Isotopes 100: Frederick Soddy and Glasgow in the history of science

Soddy memorial plaque at the UofG Chemistry Building

Soddy memorial plaque at the UofG Chemistry Building (GUAS: DC58/4/8)

December 2013 marks the centenary of the discovery of isotopes at the University of Glasgow by Frederick Soddy (1877–1956), lecturer in Physical Chemistry (including Radioactivity).

After collaborating with eminent physicist and chemist, Ernest Rutherford, at McGill University in Montreal, Frederick Soddy continued his work here from 1904. In Glasgow he proved that uranium decays to radium, and formulated and proved his theory of isotopes, for which he was awarded the Nobel Prize for Chemistry in 1921.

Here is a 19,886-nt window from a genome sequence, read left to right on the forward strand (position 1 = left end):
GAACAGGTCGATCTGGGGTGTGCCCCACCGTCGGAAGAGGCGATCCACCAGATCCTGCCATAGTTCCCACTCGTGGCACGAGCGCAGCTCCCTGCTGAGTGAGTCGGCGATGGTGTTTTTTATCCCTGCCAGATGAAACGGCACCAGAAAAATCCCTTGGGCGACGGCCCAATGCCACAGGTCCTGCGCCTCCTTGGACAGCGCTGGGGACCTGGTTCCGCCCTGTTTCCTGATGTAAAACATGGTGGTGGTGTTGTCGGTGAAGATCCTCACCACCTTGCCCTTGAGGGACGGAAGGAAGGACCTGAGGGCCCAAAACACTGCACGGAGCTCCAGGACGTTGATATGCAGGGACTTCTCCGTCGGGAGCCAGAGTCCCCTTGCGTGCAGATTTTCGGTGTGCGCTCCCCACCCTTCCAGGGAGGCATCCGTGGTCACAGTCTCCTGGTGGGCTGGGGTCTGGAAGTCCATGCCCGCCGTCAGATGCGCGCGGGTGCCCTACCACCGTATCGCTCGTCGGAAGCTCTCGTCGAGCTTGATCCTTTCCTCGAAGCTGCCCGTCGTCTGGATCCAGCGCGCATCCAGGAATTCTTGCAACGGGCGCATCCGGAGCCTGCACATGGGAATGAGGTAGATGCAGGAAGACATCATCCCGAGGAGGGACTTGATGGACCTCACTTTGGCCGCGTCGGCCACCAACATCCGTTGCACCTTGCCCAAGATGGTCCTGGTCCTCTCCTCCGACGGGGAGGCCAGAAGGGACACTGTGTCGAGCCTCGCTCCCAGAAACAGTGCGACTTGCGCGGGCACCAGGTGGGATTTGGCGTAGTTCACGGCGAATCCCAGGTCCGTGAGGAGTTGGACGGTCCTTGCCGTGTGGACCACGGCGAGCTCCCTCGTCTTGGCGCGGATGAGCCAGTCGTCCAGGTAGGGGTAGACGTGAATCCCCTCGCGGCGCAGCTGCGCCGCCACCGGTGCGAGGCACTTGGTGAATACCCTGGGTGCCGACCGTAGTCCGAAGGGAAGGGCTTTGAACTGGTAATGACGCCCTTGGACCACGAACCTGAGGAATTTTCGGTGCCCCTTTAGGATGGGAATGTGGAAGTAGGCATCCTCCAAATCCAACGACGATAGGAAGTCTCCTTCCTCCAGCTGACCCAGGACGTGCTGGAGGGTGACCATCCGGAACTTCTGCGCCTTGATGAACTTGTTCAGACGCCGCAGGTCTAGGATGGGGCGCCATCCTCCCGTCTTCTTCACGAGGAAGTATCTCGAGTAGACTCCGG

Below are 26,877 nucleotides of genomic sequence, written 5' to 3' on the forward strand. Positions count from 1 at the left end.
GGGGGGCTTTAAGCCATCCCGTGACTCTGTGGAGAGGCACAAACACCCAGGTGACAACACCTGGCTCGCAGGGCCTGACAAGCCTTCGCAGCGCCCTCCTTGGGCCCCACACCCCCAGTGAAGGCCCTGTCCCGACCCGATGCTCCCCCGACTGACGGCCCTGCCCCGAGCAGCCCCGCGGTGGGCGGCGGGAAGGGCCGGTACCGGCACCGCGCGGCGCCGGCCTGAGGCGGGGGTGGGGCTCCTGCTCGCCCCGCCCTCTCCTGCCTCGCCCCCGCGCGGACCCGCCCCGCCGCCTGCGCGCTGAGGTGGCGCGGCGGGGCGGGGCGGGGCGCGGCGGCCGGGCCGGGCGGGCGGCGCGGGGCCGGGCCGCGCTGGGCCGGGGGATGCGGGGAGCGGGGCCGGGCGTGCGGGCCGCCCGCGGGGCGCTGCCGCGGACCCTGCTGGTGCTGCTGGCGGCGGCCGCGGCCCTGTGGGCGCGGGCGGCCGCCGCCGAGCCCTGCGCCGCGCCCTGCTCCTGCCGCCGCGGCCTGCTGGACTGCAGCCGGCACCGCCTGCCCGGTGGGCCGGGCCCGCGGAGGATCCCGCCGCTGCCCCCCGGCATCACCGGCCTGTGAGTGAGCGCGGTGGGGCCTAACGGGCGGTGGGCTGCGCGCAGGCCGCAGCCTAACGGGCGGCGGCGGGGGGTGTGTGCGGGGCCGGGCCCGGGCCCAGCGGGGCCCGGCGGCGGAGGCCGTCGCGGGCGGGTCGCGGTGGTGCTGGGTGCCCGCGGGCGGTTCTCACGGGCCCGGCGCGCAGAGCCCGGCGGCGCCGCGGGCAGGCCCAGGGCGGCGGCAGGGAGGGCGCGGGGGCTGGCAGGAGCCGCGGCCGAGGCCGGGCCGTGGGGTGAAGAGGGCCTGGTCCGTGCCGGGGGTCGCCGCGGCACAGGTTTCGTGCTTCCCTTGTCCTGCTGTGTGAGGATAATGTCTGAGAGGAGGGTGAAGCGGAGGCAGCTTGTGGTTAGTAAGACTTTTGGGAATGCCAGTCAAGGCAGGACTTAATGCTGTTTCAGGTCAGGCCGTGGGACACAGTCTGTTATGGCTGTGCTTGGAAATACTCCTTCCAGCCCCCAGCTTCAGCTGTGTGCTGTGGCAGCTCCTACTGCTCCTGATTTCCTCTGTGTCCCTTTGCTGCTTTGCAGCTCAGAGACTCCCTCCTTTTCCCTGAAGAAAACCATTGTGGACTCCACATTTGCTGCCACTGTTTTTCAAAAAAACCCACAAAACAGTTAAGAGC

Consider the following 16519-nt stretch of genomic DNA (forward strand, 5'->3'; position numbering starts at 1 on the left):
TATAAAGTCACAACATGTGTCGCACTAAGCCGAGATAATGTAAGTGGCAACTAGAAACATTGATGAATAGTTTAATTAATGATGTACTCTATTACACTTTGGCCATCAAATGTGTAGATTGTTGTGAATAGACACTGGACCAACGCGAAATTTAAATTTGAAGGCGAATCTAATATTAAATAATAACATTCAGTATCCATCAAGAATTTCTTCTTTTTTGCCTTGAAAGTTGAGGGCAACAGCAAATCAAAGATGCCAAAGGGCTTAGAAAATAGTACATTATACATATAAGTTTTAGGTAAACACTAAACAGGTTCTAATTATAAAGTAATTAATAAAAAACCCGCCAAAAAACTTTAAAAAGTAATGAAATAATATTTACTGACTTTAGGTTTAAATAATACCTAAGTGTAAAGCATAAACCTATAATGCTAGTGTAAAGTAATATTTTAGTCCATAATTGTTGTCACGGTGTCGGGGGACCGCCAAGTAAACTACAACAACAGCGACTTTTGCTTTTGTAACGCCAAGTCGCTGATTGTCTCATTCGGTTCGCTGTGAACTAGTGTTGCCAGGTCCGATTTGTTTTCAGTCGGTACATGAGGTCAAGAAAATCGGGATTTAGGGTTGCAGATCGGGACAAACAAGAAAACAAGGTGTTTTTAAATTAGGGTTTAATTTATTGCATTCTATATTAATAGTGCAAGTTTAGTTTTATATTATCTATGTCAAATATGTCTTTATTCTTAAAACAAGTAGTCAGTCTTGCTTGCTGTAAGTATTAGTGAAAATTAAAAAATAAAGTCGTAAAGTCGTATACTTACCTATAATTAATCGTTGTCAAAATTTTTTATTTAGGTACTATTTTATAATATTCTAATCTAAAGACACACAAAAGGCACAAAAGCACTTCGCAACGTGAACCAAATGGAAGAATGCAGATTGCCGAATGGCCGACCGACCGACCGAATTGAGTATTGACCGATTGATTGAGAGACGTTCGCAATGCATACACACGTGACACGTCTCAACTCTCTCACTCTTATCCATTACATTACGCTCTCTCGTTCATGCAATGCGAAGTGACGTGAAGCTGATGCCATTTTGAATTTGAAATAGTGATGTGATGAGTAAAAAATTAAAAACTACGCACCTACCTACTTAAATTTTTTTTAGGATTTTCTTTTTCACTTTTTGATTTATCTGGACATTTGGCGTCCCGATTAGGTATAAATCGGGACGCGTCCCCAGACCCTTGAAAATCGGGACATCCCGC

In 1914 he took up the chair in Chemistry at the University of Aberdeen and in 1919 at the University of Oxford.

Burdened by the great paradox in his discoveries to bring about great wealth or mass destruction, he later wrote on and campaigned for economic and currency reform, ethical awareness and working for the benefit of wider social and cultural life.

The man and his achievements will be commemorated here on campus with a series of events and an exhibition. These begin on Tuesday 26 November 2013 with a talk by Hunterian curator Dr John Faithfull at 7pm in the MacKenna Room (level 7 of the library), organised by the Friends of Glasgow University Library. On Wednesday 4 December, dubbed Isotope Day, an exhibition will open in the new Science Showcase space in the Hunterian Museum. Objects from the University archives and library Special Collections will also be on display.

Categories: Archive Services, Library, Special Collections

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